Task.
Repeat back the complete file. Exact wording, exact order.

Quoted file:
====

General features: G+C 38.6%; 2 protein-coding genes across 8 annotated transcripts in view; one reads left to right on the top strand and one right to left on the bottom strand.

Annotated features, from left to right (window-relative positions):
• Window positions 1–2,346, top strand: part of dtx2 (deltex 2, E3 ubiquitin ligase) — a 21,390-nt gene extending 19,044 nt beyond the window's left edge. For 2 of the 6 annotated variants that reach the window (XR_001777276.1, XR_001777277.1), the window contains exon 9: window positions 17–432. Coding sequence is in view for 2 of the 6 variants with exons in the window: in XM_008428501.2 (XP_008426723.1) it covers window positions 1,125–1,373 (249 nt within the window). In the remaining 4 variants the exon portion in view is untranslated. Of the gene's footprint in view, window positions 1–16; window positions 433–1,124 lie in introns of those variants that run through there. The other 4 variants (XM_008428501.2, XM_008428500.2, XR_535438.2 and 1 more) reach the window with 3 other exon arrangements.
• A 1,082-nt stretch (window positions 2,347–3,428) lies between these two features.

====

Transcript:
General features: G+C 38.6%; 2 protein-coding genes across 8 annotated transcripts in view; one reads left to right on the top strand and one right to left on the bottom strand.

Annotated features, from left to right (window-relative positions):
• Window positions 1–2,346, top strand: part of dtx2 (deltex 2, E3 ubiquitin ligase) — a 21,390-nt gene extending 19,044 nt beyond the window's left edge. For 2 of the 6 annotated variants that reach the window (XR_001777276.1, XR_001777277.1), the window contains exon 9: window positions 17–432. Coding sequence is in view for 2 of the 6 variants with exons in the window: in XM_008428501.2 (XP_008426723.1) it covers window positions 1,125–1,373 (249 nt within the window). In the remaining 4 variants the exon portion in view is untranslated. Of the gene's footprint in view, window positions 1–16; window positions 433–1,124 lie in introns of those variants that run through there. The other 4 variants (XM_008428501.2, XM_008428500.2, XR_535438.2 and 1 more) reach the window with 3 other exon arrangements.
• A 1,082-nt stretch (window positions 2,347–3,428) lies between these two features.